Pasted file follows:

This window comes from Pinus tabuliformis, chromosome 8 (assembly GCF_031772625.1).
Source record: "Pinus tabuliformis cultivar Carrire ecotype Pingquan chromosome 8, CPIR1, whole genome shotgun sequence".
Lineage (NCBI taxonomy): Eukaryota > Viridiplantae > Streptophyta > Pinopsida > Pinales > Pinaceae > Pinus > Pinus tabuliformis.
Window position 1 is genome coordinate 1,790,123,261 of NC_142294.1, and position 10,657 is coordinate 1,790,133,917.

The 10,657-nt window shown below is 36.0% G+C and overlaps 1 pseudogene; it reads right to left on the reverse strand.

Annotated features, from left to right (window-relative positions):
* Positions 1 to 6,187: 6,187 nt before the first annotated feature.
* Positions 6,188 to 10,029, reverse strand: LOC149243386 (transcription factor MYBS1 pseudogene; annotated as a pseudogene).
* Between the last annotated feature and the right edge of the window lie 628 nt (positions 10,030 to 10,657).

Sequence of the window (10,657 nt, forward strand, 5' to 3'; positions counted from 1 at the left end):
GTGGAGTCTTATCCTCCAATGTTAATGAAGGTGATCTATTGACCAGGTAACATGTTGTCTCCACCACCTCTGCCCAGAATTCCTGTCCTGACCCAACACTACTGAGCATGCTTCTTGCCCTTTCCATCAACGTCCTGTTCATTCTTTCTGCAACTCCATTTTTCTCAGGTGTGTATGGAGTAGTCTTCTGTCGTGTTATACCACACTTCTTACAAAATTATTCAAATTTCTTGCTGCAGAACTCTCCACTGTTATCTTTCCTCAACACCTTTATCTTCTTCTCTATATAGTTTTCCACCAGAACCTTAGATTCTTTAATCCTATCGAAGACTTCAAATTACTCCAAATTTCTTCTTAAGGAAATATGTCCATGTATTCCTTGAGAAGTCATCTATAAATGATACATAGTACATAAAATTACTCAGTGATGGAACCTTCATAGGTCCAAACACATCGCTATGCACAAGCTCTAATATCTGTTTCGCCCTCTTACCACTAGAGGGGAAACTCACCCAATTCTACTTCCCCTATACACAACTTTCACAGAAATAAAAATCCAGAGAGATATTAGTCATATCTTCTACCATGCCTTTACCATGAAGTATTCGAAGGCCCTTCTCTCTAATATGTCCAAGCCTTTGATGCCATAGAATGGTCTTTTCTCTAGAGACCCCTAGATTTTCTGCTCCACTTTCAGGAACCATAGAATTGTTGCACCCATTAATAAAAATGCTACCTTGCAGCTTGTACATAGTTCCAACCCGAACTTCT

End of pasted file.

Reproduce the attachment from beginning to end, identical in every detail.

This window comes from Pinus tabuliformis, chromosome 8 (assembly GCF_031772625.1).
Source record: "Pinus tabuliformis cultivar Carrire ecotype Pingquan chromosome 8, CPIR1, whole genome shotgun sequence".
Lineage (NCBI taxonomy): Eukaryota > Viridiplantae > Streptophyta > Pinopsida > Pinales > Pinaceae > Pinus > Pinus tabuliformis.
Window position 1 is genome coordinate 1,790,123,261 of NC_142294.1, and position 10,657 is coordinate 1,790,133,917.

The 10,657-nt window shown below is 36.0% G+C and overlaps 1 pseudogene; it reads right to left on the reverse strand.

Annotated features, from left to right (window-relative positions):
* Positions 1 to 6,187: 6,187 nt before the first annotated feature.
* Positions 6,188 to 10,029, reverse strand: LOC149243386 (transcription factor MYBS1 pseudogene; annotated as a pseudogene).
* Between the last annotated feature and the right edge of the window lie 628 nt (positions 10,030 to 10,657).

Sequence of the window (10,657 nt, forward strand, 5' to 3'; positions counted from 1 at the left end):
GTGGAGTCTTATCCTCCAATGTTAATGAAGGTGATCTATTGACCAGGTAACATGTTGTCTCCACCACCTCTGCCCAGAATTCCTGTCCTGACCCAACACTACTGAGCATGCTTCTTGCCCTTTCCATCAACGTCCTGTTCATTCTTTCTGCAACTCCATTTTTCTCAGGTGTGTATGGAGTAGTCTTCTGTCGTGTTATACCACACTTCTTACAAAATTATTCAAATTTCTTGCTGCAGAACTCTCCACTGTTATCTTTCCTCAACACCTTTATCTTCTTCTCTATATAGTTTTCCACCAGAACCTTAGATTCTTTAATCCTATCGAAGACTTCAAATTACTCCAAATTTCTTCTTAAGGAAATATGTCCATGTATTCCTTGAGAAGTCATCTATAAATGATACATAGTACATAAAATTACTCAGTGATGGAACCTTCATAGGTCCAAACACATCGCTATGCACAAGCTCTAATATCTGTTTCGCCCTCTTACCACTAGAGGGGAAACTCACCCAATTCTACTTCCCCTATACACAACTTTCACAGAAATAAAAATCCAGAGAGATATTAGTCATATCTTCTACCATGCCTTTACCATGAAGTATTCGAAGGCCCTTCTCTCTAATATGTCCAAGCCTTTGATGCCATAGAATGGTCTTTTCTCTAGAGACCCCTAGATTTTCTGCTCCACTTTCAGGAACCATAGAATTGTTGCACCCATTAATAAAAATGCTACCTTGCAGCTTGTACATAGTTCCAACCCGAACTTCT